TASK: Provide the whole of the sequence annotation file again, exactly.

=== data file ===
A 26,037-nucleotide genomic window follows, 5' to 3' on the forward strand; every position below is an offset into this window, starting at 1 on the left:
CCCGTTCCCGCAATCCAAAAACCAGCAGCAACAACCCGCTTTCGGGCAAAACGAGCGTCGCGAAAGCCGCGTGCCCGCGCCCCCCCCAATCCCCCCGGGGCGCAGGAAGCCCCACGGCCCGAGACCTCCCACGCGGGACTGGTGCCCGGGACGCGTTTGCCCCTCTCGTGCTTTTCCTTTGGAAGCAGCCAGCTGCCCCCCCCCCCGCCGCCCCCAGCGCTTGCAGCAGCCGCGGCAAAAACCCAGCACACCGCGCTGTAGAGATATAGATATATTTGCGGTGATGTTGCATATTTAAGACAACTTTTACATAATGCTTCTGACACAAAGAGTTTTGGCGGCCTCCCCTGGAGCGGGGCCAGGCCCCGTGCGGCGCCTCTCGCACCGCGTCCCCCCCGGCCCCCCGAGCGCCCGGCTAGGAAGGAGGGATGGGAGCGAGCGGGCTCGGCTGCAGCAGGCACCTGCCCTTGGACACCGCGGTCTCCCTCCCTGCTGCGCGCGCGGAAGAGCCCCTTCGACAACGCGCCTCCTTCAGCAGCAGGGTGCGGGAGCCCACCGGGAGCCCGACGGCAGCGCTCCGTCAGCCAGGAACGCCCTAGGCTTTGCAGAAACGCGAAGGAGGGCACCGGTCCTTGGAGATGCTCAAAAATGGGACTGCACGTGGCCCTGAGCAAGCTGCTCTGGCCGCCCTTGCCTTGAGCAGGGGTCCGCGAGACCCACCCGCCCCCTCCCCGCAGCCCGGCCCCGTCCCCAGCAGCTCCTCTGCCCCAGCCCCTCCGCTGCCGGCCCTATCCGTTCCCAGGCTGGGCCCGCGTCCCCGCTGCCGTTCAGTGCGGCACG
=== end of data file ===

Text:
A 26,037-nucleotide genomic window follows, 5' to 3' on the forward strand; every position below is an offset into this window, starting at 1 on the left:
CCCGTTCCCGCAATCCAAAAACCAGCAGCAACAACCCGCTTTCGGGCAAAACGAGCGTCGCGAAAGCCGCGTGCCCGCGCCCCCCCCAATCCCCCCGGGGCGCAGGAAGCCCCACGGCCCGAGACCTCCCACGCGGGACTGGTGCCCGGGACGCGTTTGCCCCTCTCGTGCTTTTCCTTTGGAAGCAGCCAGCTGCCCCCCCCCCCGCCGCCCCCAGCGCTTGCAGCAGCCGCGGCAAAAACCCAGCACACCGCGCTGTAGAGATATAGATATATTTGCGGTGATGTTGCATATTTAAGACAACTTTTACATAATGCTTCTGACACAAAGAGTTTTGGCGGCCTCCCCTGGAGCGGGGCCAGGCCCCGTGCGGCGCCTCTCGCACCGCGTCCCCCCCGGCCCCCCGAGCGCCCGGCTAGGAAGGAGGGATGGGAGCGAGCGGGCTCGGCTGCAGCAGGCACCTGCCCTTGGACACCGCGGTCTCCCTCCCTGCTGCGCGCGCGGAAGAGCCCCTTCGACAACGCGCCTCCTTCAGCAGCAGGGTGCGGGAGCCCACCGGGAGCCCGACGGCAGCGCTCCGTCAGCCAGGAACGCCCTAGGCTTTGCAGAAACGCGAAGGAGGGCACCGGTCCTTGGAGATGCTCAAAAATGGGACTGCACGTGGCCCTGAGCAAGCTGCTCTGGCCGCCCTTGCCTTGAGCAGGGGTCCGCGAGACCCACCCGCCCCCTCCCCGCAGCCCGGCCCCGTCCCCAGCAGCTCCTCTGCCCCAGCCCCTCCGCTGCCGGCCCTATCCGTTCCCAGGCTGGGCCCGCGTCCCCGCTGCCGTTCAGTGCGGCACG